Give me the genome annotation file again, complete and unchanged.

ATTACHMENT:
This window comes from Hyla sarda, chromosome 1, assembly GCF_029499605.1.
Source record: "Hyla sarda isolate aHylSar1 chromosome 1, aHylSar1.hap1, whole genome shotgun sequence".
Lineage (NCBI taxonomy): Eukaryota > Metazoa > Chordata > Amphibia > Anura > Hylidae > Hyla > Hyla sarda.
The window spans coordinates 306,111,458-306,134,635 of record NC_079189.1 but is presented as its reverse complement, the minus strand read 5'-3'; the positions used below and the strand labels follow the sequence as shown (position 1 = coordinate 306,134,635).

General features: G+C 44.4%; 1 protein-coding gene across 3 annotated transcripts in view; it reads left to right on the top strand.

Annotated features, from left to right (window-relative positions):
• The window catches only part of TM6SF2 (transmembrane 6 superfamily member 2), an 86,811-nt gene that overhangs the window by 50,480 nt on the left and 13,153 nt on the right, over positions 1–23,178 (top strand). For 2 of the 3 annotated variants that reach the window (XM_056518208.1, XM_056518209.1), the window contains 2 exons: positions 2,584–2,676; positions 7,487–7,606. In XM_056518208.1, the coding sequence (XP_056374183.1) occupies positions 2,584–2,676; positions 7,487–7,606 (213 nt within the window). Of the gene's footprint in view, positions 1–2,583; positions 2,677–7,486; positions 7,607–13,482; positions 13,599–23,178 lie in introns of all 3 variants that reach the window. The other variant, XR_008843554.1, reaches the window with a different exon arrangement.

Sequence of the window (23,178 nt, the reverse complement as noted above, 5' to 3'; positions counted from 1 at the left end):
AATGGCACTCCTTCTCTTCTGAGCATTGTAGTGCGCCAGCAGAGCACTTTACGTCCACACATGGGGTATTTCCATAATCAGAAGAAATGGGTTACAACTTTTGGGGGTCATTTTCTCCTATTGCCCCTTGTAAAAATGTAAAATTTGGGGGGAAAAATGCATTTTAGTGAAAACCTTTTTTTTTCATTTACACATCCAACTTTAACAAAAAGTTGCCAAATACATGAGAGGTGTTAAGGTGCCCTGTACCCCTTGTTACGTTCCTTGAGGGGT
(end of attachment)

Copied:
This window comes from Hyla sarda, chromosome 1, assembly GCF_029499605.1.
Source record: "Hyla sarda isolate aHylSar1 chromosome 1, aHylSar1.hap1, whole genome shotgun sequence".
Lineage (NCBI taxonomy): Eukaryota > Metazoa > Chordata > Amphibia > Anura > Hylidae > Hyla > Hyla sarda.
The window spans coordinates 306,111,458-306,134,635 of record NC_079189.1 but is presented as its reverse complement, the minus strand read 5'-3'; the positions used below and the strand labels follow the sequence as shown (position 1 = coordinate 306,134,635).

General features: G+C 44.4%; 1 protein-coding gene across 3 annotated transcripts in view; it reads left to right on the top strand.

Annotated features, from left to right (window-relative positions):
• The window catches only part of TM6SF2 (transmembrane 6 superfamily member 2), an 86,811-nt gene that overhangs the window by 50,480 nt on the left and 13,153 nt on the right, over positions 1–23,178 (top strand). For 2 of the 3 annotated variants that reach the window (XM_056518208.1, XM_056518209.1), the window contains 2 exons: positions 2,584–2,676; positions 7,487–7,606. In XM_056518208.1, the coding sequence (XP_056374183.1) occupies positions 2,584–2,676; positions 7,487–7,606 (213 nt within the window). Of the gene's footprint in view, positions 1–2,583; positions 2,677–7,486; positions 7,607–13,482; positions 13,599–23,178 lie in introns of all 3 variants that reach the window. The other variant, XR_008843554.1, reaches the window with a different exon arrangement.

Sequence of the window (23,178 nt, the reverse complement as noted above, 5' to 3'; positions counted from 1 at the left end):
AATGGCACTCCTTCTCTTCTGAGCATTGTAGTGCGCCAGCAGAGCACTTTACGTCCACACATGGGGTATTTCCATAATCAGAAGAAATGGGTTACAACTTTTGGGGGTCATTTTCTCCTATTGCCCCTTGTAAAAATGTAAAATTTGGGGGGAAAAATGCATTTTAGTGAAAACCTTTTTTTTTCATTTACACATCCAACTTTAACAAAAAGTTGCCAAATACATGAGAGGTGTTAAGGTGCCCTGTACCCCTTGTTACGTTCCTTGAGGGGT